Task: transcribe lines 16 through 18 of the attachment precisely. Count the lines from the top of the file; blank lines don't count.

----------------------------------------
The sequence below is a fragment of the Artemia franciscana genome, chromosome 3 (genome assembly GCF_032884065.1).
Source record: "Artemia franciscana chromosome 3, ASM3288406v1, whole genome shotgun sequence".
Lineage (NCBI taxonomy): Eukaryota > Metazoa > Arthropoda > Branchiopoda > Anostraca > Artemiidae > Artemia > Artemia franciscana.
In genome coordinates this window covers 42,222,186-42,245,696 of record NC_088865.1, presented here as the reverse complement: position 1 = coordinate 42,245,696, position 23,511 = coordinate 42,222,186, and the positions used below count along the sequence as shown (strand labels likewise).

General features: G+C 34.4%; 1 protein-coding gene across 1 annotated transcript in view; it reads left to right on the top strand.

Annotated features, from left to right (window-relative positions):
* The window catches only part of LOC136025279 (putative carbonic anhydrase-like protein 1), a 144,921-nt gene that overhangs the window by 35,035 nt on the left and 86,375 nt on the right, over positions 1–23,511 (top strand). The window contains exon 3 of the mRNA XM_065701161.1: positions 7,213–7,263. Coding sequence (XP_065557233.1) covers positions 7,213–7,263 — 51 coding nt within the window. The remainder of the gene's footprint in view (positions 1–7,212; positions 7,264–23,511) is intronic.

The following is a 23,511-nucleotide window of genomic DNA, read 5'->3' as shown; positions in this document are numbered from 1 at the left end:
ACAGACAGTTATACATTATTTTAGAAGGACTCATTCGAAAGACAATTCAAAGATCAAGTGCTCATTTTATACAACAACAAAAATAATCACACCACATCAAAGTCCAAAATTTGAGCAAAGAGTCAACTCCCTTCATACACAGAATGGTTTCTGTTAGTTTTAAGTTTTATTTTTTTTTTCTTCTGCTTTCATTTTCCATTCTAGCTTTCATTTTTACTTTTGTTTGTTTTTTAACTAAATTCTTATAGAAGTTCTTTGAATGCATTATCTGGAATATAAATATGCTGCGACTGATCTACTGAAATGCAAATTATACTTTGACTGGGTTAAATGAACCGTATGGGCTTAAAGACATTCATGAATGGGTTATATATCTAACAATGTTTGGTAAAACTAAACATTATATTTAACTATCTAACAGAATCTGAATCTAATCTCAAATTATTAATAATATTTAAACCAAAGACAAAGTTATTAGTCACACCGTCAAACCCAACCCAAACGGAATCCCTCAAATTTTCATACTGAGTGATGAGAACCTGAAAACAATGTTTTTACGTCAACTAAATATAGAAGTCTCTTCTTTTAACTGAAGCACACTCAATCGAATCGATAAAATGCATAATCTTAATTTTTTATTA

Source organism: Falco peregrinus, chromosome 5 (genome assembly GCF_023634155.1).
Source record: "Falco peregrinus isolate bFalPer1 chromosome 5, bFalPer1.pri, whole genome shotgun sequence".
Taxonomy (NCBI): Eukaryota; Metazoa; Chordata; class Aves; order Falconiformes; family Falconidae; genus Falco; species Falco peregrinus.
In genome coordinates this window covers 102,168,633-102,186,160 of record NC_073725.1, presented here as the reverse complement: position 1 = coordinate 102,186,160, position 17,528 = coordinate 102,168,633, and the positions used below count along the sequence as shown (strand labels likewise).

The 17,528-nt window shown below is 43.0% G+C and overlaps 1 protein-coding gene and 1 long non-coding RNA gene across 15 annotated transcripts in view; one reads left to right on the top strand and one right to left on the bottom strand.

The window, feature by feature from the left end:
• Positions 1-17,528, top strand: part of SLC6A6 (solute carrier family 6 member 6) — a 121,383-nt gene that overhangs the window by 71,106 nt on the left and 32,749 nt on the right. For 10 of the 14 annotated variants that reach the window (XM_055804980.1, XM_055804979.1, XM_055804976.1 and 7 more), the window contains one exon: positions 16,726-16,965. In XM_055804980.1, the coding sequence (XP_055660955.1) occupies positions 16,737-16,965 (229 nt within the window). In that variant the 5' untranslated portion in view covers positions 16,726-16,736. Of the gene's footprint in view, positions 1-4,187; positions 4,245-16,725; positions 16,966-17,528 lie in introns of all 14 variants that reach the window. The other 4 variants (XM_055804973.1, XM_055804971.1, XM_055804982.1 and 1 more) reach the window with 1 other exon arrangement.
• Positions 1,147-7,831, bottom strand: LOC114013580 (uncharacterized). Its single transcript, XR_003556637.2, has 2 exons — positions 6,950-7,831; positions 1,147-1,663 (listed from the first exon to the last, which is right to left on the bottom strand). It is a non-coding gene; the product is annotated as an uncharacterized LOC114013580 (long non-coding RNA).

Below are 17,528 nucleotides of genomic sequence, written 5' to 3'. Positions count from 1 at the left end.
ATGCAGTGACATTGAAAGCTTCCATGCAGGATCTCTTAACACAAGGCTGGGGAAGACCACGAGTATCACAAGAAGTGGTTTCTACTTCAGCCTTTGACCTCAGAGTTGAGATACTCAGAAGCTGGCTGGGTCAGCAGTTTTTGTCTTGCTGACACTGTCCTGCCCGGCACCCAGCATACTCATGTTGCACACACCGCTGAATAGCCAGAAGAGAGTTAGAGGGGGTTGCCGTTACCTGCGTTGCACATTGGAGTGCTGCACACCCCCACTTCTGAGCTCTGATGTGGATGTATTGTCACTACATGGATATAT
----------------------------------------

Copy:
• Positions 1-17,528, top strand: part of SLC6A6 (solute carrier family 6 member 6) — a 121,383-nt gene that overhangs the window by 71,106 nt on the left and 32,749 nt on the right. For 10 of the 14 annotated variants that reach the window (XM_055804980.1, XM_055804979.1, XM_055804976.1 and 7 more), the window contains one exon: positions 16,726-16,965. In XM_055804980.1, the coding sequence (XP_055660955.1) occupies positions 16,737-16,965 (229 nt within the window). In that variant the 5' untranslated portion in view covers positions 16,726-16,736. Of the gene's footprint in view, positions 1-4,187; positions 4,245-16,725; positions 16,966-17,528 lie in introns of all 14 variants that reach the window. The other 4 variants (XM_055804973.1, XM_055804971.1, XM_055804982.1 and 1 more) reach the window with 1 other exon arrangement.
• Positions 1,147-7,831, bottom strand: LOC114013580 (uncharacterized). Its single transcript, XR_003556637.2, has 2 exons — positions 6,950-7,831; positions 1,147-1,663 (listed from the first exon to the last, which is right to left on the bottom strand). It is a non-coding gene; the product is annotated as an uncharacterized LOC114013580 (long non-coding RNA).

Below are 17,528 nucleotides of genomic sequence, written 5' to 3'. Positions count from 1 at the left end.